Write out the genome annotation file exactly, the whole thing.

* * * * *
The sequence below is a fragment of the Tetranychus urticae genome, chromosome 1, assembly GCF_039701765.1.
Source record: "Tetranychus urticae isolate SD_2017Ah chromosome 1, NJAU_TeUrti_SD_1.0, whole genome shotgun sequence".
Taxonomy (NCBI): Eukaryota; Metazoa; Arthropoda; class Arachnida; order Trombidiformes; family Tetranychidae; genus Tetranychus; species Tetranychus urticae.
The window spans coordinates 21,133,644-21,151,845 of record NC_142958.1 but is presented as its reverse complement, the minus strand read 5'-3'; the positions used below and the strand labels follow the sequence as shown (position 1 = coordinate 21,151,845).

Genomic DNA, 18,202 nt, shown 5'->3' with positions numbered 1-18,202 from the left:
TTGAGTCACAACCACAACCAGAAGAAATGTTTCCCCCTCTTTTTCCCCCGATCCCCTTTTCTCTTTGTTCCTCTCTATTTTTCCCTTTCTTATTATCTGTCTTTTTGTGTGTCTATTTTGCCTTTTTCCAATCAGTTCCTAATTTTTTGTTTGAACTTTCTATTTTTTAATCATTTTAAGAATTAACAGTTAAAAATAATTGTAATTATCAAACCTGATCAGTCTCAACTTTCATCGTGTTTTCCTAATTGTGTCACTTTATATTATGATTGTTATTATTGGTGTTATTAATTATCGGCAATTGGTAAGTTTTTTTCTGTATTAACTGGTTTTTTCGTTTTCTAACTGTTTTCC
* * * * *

The sequence below is a fragment of the Tetranychus urticae genome, chromosome 1, assembly GCF_039701765.1.
Source record: "Tetranychus urticae isolate SD_2017Ah chromosome 1, NJAU_TeUrti_SD_1.0, whole genome shotgun sequence".
Taxonomy (NCBI): Eukaryota; Metazoa; Arthropoda; class Arachnida; order Trombidiformes; family Tetranychidae; genus Tetranychus; species Tetranychus urticae.
The window spans coordinates 21,133,644-21,151,845 of record NC_142958.1 but is presented as its reverse complement, the minus strand read 5'-3'; the positions used below and the strand labels follow the sequence as shown (position 1 = coordinate 21,151,845).

Genomic DNA, 18,202 nt, shown 5'->3' with positions numbered 1-18,202 from the left:
TTGAGTCACAACCACAACCAGAAGAAATGTTTCCCCCTCTTTTTCCCCCGATCCCCTTTTCTCTTTGTTCCTCTCTATTTTTCCCTTTCTTATTATCTGTCTTTTTGTGTGTCTATTTTGCCTTTTTCCAATCAGTTCCTAATTTTTTGTTTGAACTTTCTATTTTTTAATCATTTTAAGAATTAACAGTTAAAAATAATTGTAATTATCAAACCTGATCAGTCTCAACTTTCATCGTGTTTTCCTAATTGTGTCACTTTATATTATGATTGTTATTATTGGTGTTATTAATTATCGGCAATTGGTAAGTTTTTTTCTGTATTAACTGGTTTTTTCGTTTTCTAACTGTTTTCC